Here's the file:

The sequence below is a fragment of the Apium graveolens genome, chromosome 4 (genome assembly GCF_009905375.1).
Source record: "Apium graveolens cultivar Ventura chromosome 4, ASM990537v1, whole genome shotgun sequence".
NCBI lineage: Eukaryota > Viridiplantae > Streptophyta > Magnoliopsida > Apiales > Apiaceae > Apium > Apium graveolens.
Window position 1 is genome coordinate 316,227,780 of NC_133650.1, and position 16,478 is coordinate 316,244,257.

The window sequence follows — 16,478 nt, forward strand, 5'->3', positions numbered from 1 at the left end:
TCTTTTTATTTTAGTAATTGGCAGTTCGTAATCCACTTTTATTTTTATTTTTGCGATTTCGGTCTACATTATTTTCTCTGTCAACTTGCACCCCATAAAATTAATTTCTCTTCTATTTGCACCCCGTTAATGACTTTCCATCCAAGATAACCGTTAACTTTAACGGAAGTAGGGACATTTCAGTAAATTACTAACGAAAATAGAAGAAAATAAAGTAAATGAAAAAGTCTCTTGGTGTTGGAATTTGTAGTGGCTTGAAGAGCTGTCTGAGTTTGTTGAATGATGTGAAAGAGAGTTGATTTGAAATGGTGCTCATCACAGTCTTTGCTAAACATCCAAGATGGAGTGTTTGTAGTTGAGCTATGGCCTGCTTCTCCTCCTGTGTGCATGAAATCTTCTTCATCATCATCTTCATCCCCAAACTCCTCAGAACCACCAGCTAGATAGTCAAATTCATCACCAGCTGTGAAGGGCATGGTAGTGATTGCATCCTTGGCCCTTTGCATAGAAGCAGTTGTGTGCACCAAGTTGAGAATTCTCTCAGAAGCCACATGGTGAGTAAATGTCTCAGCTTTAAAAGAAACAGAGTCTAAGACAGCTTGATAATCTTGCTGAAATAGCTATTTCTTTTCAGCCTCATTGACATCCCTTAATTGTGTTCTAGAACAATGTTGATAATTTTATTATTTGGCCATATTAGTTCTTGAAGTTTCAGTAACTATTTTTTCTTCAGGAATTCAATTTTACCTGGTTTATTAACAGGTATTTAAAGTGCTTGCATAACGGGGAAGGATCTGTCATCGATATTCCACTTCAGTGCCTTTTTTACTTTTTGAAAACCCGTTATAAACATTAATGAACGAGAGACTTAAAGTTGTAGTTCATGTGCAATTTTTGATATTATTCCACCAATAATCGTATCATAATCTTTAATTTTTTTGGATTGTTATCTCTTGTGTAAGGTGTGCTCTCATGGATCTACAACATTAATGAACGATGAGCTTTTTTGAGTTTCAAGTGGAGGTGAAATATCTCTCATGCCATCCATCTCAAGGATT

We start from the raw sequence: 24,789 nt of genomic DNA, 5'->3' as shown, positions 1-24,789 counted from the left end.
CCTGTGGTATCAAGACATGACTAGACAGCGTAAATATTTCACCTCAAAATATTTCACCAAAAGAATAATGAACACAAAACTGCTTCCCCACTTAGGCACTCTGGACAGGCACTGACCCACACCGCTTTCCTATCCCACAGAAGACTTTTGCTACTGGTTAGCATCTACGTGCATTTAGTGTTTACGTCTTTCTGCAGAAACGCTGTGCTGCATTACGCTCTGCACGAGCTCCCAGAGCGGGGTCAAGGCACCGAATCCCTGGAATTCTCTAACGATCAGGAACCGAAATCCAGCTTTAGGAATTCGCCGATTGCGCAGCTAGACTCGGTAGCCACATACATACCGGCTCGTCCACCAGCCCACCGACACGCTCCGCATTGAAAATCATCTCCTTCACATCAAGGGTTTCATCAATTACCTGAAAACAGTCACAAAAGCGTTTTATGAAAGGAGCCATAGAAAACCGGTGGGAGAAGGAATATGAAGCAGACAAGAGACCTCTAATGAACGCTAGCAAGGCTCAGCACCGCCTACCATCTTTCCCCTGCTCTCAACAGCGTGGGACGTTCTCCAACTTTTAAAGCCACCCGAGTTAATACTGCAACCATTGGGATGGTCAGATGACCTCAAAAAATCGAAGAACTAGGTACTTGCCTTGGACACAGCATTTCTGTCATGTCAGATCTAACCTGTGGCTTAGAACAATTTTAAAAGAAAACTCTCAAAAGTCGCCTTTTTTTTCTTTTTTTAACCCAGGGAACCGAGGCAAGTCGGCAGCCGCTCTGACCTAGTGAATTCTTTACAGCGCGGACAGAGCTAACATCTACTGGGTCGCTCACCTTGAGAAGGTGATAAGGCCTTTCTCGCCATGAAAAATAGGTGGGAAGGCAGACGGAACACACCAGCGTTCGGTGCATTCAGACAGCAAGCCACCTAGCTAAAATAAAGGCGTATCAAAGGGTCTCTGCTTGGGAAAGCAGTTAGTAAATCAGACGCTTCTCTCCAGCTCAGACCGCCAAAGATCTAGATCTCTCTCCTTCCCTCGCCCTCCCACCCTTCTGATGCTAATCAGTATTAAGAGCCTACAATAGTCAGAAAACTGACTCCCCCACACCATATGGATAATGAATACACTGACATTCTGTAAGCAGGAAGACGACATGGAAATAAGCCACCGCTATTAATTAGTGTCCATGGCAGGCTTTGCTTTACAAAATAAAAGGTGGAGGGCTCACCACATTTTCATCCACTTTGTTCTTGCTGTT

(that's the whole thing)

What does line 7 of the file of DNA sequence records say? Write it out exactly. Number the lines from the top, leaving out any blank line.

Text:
We start from the raw sequence: 24,789 nt of genomic DNA, 5'->3' as shown, positions 1-24,789 counted from the left end.